Diversity & Inclusion

Creating Effective (and Legally Defensible) Metrics-Driven Workplace DEI Programs

Given the renewed national focus on social justice issues and a growing expectation that organizations will work harder to prevent discrimination and remove artificial barriers to opportunities for all, now is an especially good time for you to build greater structure, discipline, and intentionality around your diversity, equity, and inclusion (DEI) efforts. When managed properly, diversity metrics can be an indispensable component of a meaningful, solutions-oriented DEI program. Read on to learn some of the advantages of establishing and maintaining a DEI program as well as tips on how to achieve measurable results without conflicting with the law.

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What Is A Metrics- Or Data-Driven DEI Program?

Workplace DEI programs are voluntary corporate initiatives that go beyond compliance-oriented workplace nondiscrimination and equal employment opportunity (EEO) efforts by building an organizational commitment to ensuring individuals from broadly diverse racial, ethnic, gender, cultural, and other backgrounds are recruited, hired, retained, valued, and fully supported at work. As the name suggests, DEI describes three critical components:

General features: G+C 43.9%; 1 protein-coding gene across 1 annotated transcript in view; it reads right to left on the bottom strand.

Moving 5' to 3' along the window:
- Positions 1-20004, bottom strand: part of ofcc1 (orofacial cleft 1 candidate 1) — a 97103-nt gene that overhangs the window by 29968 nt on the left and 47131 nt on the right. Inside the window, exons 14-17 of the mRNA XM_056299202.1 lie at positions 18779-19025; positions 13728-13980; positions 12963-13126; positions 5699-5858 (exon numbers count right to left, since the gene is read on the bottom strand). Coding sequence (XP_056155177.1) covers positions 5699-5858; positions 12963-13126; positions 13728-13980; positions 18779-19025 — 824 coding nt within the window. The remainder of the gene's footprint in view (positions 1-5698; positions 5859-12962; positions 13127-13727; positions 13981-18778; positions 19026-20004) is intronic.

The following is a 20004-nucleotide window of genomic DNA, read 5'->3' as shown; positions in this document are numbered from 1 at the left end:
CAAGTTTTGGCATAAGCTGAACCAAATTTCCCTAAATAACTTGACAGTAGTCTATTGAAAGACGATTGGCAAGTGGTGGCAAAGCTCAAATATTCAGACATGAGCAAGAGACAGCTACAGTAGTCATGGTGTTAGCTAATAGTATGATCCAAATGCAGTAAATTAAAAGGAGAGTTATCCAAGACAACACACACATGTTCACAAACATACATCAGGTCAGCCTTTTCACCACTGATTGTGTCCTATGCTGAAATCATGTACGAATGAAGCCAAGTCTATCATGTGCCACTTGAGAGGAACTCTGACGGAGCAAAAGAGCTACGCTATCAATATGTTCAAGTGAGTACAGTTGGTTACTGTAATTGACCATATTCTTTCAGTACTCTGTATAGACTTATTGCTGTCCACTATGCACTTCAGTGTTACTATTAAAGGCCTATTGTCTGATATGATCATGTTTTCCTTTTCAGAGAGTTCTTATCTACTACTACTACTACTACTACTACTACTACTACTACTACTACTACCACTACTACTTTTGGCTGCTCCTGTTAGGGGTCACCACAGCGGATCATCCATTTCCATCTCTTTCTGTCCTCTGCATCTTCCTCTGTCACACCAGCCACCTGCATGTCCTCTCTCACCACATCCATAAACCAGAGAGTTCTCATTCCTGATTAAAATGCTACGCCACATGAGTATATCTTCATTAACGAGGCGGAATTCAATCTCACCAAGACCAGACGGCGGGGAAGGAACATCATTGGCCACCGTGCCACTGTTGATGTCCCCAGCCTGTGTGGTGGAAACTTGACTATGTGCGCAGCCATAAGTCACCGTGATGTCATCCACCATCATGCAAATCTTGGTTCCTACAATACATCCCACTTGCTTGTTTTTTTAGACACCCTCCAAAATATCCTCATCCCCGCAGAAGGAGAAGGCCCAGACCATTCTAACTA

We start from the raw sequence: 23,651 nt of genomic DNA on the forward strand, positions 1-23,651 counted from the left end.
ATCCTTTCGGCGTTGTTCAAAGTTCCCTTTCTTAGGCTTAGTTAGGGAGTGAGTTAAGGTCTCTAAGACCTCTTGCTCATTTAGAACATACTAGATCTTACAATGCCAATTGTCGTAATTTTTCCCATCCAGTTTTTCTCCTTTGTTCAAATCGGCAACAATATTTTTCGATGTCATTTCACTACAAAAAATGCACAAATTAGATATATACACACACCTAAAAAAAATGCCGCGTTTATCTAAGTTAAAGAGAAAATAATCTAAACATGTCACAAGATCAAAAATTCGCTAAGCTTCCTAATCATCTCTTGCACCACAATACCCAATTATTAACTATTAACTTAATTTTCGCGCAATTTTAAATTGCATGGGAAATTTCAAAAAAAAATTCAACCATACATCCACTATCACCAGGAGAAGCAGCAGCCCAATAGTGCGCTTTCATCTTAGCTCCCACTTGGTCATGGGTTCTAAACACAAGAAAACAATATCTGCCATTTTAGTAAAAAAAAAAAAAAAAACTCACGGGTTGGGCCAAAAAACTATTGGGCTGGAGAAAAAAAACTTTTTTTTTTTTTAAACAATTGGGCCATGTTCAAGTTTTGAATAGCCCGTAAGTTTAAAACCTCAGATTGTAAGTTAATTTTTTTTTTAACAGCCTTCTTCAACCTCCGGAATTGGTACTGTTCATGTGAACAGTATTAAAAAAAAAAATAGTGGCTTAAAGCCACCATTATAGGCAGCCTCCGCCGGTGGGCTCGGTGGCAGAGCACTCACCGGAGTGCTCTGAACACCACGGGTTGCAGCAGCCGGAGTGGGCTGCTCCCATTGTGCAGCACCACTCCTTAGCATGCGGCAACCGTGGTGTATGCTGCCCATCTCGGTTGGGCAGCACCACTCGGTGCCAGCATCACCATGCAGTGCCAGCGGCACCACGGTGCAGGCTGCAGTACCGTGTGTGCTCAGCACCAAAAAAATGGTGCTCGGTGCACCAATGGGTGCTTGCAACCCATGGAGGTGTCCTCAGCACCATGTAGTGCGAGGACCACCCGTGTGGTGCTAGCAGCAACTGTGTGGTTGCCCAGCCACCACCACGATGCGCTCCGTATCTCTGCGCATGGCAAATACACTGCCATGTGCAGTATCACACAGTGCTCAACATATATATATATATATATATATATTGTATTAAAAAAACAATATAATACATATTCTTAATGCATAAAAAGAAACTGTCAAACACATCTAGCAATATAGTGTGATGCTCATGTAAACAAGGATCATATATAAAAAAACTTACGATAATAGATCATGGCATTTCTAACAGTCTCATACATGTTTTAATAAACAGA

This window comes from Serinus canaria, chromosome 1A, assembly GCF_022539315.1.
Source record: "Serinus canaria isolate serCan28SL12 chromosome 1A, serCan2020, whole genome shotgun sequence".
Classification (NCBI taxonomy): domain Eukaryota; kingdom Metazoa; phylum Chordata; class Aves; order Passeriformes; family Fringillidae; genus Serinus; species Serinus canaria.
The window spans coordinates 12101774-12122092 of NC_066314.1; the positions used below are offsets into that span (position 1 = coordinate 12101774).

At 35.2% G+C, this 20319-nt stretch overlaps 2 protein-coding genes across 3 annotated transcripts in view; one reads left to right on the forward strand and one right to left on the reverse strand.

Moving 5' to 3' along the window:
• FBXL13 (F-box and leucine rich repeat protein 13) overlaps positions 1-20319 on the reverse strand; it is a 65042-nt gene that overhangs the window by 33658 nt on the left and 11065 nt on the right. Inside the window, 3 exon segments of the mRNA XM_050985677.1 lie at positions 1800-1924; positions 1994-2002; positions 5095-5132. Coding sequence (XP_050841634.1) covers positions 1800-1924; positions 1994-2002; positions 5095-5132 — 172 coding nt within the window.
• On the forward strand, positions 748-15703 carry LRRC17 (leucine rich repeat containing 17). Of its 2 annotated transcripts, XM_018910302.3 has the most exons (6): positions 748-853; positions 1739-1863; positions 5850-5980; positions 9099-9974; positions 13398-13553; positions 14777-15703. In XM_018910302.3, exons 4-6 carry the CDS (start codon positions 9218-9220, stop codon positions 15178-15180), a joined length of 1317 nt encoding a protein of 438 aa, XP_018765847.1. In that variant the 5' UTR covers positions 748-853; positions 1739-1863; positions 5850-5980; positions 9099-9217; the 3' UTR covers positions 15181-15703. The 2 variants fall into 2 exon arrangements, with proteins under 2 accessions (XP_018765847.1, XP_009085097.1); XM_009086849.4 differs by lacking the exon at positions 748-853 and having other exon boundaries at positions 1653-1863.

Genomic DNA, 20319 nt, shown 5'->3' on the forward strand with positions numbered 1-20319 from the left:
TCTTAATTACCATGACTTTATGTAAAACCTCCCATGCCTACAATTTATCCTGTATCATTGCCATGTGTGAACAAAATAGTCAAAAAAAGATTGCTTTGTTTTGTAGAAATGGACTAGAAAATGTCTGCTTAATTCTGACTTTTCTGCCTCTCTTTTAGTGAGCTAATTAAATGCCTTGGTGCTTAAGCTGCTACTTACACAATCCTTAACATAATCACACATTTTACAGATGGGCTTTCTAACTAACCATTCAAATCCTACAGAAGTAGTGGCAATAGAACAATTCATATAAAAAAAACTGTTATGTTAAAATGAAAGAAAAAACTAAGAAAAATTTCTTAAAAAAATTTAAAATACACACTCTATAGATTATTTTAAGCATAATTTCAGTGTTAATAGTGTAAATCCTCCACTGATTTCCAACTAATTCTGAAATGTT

• Attracting, recruiting, and hiring a diverse workforce (“diversity”);
  • Ensuring nondiscrimination and EEO (“equity”); and
  • Building a respectful, supportive, and inclusive environment that allows all employees, regardless of demographic background but especially those from marginalized or underrepresented groups, to thrive at work (“inclusion”).

A metrics- or data-driven DEI program uses both qualitative and quantitative data and measures to set, advance, and evaluate an organization’s DEI outcome goals. Metrics-based programs can be very effective in both promoting action and holding organizations accountable for achieving positive results by, for instance, linking individual or organizational performance and/or compensation determinations to the attainment of the goals.

How Is Formal Affirmative Action Program Different?

Many organizations doing business with the federal government are legally required to develop comprehensive, formal affirmative action programs designed to help ensure nondiscrimination and EEO for women, minorities, individuals with disabilities, and protected veterans. Covered federal government contractors are required each year to:

  • Develop and implement written affirmative action plans (AAPs);
  • Review and analyze compensation and employment transactions data for indicators of potential discrimination; and
  • Evaluate their organization’s positive outreach and other good-faith efforts to promote and advance EEO and nondiscrimination.

A data-driven DEI program may incorporate certain elements of a formal affirmative action program but typically is broader in scope and, most important, is a voluntary form of affirmative action, which as described below has important practical and legal implications.

What’s the Value Of Investing In Data-Driven DEI Program?

Diversity metrics can provide a “snapshot” of an organization’s overall demographic makeup as well as areas in which particular challenges and opportunities may exist. At bottom, and among other things, they can help to drive success by identifying program gaps and successes and providing a basis for action and accountability.